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Since September 11, 2001, one of the worst aspects of American history has been repeating itself. For over 200 years, repression has been the response to threats to security. In hindsight, every such instance was clearly a grave error that restricted our most precious freedoms for no apparent gain. I have no doubt that the actions of the George W. Bush Administration and the Ashcroft and Gonzales Justice Departments will, in hindsight, be viewed in the same way.

The legacy of suppression in times of crisis began early in American history. In 1798, in response to concerns about survival of the country, Congress enacted the Alien and Sedition Act, which made falsely criticizing the government or its officials a federal crime. The government used the law to persecute its critics and jailed people for what today would be regarded as the mildest of statements. Within a few years after the election of 1800, Congress repealed the law and President Thomas Jefferson pardoned those whom the government convicted. The right to freedom of speech was lost and nothing was gained by the Alien and Sedition Act. [End Page 55]

During the Civil War, President Abraham Lincoln suspended the writ of habeas corpus. Additionally, the government imprisoned dissidents for criticizing the way the government was fighting the war. There is no evidence that this aided the fighting of the Civil War in any way. Ultimately, the Supreme Court declared unconstitutional Lincoln's suspension of the writ of habeas corpus (Ex parte Milligan 1866).

During World War I, the government aggressively prosecuted critics of the war. One man went to jail for ten years for circulating a leaflet arguing that the draft was unconstitutional (Schenck v. U.S.). Socialist leader Eugene Debs was sentenced to prison for simply saying to his audience, "You are good for more than cannon fodder" (Debs v. U.S.). During this period, the successful Bolshevik revolution in Russia sparked great fear of Communists in America. Attorney General Mitchell Palmer launched a massive effort to round up and deport aliens living in the United States. The government summarily deported and separated individuals from their families without any semblance of due process.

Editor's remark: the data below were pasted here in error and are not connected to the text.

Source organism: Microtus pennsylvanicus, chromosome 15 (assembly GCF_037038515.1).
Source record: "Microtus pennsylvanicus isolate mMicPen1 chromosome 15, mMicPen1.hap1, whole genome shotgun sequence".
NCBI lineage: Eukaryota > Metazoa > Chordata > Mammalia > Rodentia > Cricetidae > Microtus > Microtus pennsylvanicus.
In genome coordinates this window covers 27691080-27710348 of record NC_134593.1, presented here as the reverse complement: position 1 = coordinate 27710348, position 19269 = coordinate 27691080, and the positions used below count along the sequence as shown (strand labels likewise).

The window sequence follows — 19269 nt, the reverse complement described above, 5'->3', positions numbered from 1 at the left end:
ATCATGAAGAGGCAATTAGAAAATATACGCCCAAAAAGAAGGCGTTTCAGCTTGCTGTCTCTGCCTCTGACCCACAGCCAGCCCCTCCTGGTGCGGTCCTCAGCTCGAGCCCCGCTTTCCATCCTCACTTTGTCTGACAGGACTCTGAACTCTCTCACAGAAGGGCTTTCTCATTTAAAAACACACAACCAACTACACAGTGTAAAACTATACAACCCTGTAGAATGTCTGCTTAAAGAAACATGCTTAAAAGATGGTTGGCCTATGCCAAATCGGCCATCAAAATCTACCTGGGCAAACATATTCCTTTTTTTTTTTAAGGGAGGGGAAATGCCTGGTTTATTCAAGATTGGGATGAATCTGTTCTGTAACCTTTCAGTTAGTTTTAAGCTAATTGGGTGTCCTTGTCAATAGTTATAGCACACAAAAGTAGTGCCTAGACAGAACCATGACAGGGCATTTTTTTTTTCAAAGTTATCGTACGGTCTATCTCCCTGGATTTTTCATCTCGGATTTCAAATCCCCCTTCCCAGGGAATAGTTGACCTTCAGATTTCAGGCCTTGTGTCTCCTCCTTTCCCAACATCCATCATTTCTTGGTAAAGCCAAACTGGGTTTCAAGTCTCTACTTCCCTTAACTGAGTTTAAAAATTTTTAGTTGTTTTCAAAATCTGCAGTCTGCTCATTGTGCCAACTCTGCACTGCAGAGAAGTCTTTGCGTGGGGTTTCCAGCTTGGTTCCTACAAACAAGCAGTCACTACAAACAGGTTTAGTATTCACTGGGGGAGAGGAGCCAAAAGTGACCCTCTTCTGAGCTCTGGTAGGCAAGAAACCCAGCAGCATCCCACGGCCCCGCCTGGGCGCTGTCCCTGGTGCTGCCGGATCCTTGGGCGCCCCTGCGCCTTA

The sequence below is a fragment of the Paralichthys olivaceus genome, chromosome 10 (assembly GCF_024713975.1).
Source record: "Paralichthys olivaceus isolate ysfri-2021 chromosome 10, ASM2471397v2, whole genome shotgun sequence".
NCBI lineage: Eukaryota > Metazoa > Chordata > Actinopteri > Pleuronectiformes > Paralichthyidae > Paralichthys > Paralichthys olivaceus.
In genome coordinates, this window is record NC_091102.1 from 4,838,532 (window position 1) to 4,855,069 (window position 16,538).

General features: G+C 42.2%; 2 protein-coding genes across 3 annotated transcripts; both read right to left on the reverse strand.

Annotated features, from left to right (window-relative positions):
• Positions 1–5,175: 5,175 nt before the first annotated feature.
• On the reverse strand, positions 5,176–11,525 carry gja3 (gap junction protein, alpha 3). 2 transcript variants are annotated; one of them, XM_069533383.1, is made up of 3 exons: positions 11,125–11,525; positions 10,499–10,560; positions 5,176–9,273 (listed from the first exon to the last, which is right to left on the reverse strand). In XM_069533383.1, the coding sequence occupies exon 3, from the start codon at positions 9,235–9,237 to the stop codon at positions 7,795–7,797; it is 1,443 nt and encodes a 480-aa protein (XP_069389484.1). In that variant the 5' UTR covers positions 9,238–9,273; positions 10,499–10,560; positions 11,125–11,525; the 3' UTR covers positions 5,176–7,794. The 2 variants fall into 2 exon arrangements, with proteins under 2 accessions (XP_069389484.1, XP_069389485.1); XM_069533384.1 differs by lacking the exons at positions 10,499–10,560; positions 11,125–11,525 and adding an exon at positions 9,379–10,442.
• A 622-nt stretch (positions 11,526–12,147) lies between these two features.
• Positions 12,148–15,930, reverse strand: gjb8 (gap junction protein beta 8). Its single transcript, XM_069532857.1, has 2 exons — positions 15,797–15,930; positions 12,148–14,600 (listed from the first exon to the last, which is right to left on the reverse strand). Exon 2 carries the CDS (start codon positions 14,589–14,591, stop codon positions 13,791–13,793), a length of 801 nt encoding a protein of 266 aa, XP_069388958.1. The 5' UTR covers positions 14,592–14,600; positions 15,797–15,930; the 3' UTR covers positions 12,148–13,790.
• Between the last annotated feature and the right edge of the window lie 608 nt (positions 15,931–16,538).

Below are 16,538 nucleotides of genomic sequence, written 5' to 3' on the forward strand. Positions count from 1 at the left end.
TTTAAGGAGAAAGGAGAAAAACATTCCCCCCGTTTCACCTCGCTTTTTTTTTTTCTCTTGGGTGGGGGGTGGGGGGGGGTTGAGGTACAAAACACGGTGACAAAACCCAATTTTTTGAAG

During World War II, the government forcibly interned 110,000 Japanese Americans in what President Franklin Roosevelt called "concentration camps" (Manchester 1974, 300). The internment uprooted adults and children, aliens and citizens from their lifelong homes and placed them behind barbed wire. The government charged not one Japanese American with espionage, treason, or any crime that threatened security. There is not a shred of evidence that the unprecedented invasion of rights accomplished anything useful. Nonetheless, the Supreme Court in Korematsu v. U.S. (1944) expressed the need to defer to the executive branch of government in wartime and upheld the removal of Japanese Americans from the West Coast.

The McCarthy era saw enormous persecution of those suspected of being Communists. People lost jobs, and flimsy allegations ruined their lives. In the leading case during the era, United States v. Dennis, the Supreme Court approved 20-year prison sentences for individuals for the crime of "conspiracy to advocate the overthrow of the government" for teaching works by Marx and Lenin.

This brief recitation of history should give pause to any efforts to take away civil liberties in this new time of crisis. To appraise what has occurred [End Page 56] since September 11 in this context is crucial. More than four years have elapsed since September 11, a period longer than World War II, World War I, or the Civil War.

There now have been many cases challenging aspects of the U.S. government's War on Terrorism. Much has been written about the Supreme Court's decisions in this area—Rasul v. Bush, Hamdi v. Rumsfeld, and Rumsfeld v. Padilla. However, not nearly enough attention has been focused on lower court cases and the threat they pose to civil liberties. In this article, I want to consider a few examples concerning secrecy, freedom of speech, and detentions. The pattern in each of these cases is the same: federal courts of appeals uncritically accepted the government's...


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